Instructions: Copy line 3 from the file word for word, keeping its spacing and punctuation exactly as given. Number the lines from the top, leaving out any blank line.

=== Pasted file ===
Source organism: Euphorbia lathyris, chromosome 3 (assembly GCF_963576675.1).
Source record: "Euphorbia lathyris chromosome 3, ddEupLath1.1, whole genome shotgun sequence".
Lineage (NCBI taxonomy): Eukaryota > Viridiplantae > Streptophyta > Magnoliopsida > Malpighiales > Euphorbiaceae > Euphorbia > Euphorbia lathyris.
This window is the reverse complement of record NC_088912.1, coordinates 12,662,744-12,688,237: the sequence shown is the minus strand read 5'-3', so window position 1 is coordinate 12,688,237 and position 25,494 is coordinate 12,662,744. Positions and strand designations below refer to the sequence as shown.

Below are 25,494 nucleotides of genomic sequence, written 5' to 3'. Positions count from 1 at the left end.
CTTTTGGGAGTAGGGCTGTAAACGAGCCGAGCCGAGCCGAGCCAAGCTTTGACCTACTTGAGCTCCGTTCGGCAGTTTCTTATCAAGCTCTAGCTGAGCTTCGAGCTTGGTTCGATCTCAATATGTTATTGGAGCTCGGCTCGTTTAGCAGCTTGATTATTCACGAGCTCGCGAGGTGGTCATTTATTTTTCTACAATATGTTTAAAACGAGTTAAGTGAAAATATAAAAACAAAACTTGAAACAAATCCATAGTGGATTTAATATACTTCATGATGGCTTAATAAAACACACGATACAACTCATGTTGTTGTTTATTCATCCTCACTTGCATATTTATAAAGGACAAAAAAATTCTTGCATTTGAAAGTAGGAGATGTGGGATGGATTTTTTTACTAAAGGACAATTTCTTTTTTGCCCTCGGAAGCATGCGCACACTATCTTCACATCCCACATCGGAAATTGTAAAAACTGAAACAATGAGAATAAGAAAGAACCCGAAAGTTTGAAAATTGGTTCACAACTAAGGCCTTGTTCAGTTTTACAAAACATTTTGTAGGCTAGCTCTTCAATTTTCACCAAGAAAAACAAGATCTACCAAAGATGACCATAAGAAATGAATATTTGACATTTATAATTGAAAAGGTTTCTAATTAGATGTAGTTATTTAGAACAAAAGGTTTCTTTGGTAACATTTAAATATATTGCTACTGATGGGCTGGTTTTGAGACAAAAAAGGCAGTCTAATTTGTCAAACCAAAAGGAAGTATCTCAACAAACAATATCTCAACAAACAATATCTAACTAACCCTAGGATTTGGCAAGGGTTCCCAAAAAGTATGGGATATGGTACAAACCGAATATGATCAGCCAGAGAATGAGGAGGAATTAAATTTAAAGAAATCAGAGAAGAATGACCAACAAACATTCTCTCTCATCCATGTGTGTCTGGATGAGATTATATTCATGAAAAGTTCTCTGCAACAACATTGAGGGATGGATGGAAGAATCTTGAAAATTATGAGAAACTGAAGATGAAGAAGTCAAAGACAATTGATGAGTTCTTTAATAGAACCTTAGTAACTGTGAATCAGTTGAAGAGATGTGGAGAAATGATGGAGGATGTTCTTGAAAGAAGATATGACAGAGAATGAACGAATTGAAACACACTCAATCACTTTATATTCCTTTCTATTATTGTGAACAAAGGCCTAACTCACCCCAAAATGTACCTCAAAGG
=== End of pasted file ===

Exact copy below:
Lineage (NCBI taxonomy): Eukaryota > Viridiplantae > Streptophyta > Magnoliopsida > Malpighiales > Euphorbiaceae > Euphorbia > Euphorbia lathyris.